We definitely covered the major scale in
the beginner curriculum,
but the chord that we're
gonna associate it with in
jazz is the major 7 chord.
It's often the one chord,
but it doesn't have to be.
Any major 7 chord will
use the Ionian scale.
C Ionian or major, by the way,
I'm gonna be using a lot of
Greek words for these scales.
These are called the Greek modes, and
I always push up my fake glasses
when I use Greek names for scales.
You know it as the major scale, and now I
want you to know it as the Ionian scale.
The Ionian scale is the fundamental
scale for the Greek modes.
The one thing we want to consider as we
learn all of these chord scales is to
learn them in transposable fingerings.
We could play C Ionian
very easily there.
But if we learn it in a transposable
fingering with no open strings starting on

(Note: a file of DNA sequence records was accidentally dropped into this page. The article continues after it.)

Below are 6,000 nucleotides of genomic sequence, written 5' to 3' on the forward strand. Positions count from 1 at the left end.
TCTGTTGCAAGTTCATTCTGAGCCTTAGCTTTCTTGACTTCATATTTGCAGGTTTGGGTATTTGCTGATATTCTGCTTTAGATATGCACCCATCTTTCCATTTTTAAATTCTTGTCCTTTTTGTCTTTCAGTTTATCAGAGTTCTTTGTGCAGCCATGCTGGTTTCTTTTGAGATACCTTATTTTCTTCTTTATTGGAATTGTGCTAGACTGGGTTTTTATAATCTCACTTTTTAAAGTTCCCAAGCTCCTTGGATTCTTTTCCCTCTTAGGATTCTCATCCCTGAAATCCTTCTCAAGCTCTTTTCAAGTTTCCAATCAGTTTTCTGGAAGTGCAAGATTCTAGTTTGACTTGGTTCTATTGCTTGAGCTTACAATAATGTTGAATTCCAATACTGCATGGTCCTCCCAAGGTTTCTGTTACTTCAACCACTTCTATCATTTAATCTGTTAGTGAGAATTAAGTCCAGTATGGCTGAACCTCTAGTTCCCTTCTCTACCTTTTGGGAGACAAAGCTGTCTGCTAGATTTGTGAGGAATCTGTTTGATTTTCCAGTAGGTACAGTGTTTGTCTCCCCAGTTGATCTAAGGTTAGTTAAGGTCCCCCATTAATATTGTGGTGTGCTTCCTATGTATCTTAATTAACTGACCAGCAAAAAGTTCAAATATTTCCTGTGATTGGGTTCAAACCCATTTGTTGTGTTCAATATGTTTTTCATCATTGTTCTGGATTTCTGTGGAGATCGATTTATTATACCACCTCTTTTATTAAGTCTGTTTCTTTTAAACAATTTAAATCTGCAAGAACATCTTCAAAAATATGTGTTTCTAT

I'm playing one extend two four,
one extend two four, three four.
That fingering we can move
to any key in any octave.
If we start from A flat,
same exact fingering.
So we're gonna be learning all these
chord scales in transposable fingerings.
And after I identify the scale for
you, I'm just gonna improvise
a little bit over a backing track
that's included in this lesson,
and talk you through sort of the feel and
use for C Ionian.
Just play up the scale
once to hear
the sound of every note.
Try your transposable fingering.
And then just explore
the sounds of the scale.
In addition to jamming
alone with this backing track,
there's another backing
track, in a swing feel,
that's gonna help
prepare you for jazz.
But also, our continuous
rhythmic improv exercises, and
the guide tone improv exercises
from the beginner curriculum,
will apply to all of the course skills
that we go through in this series.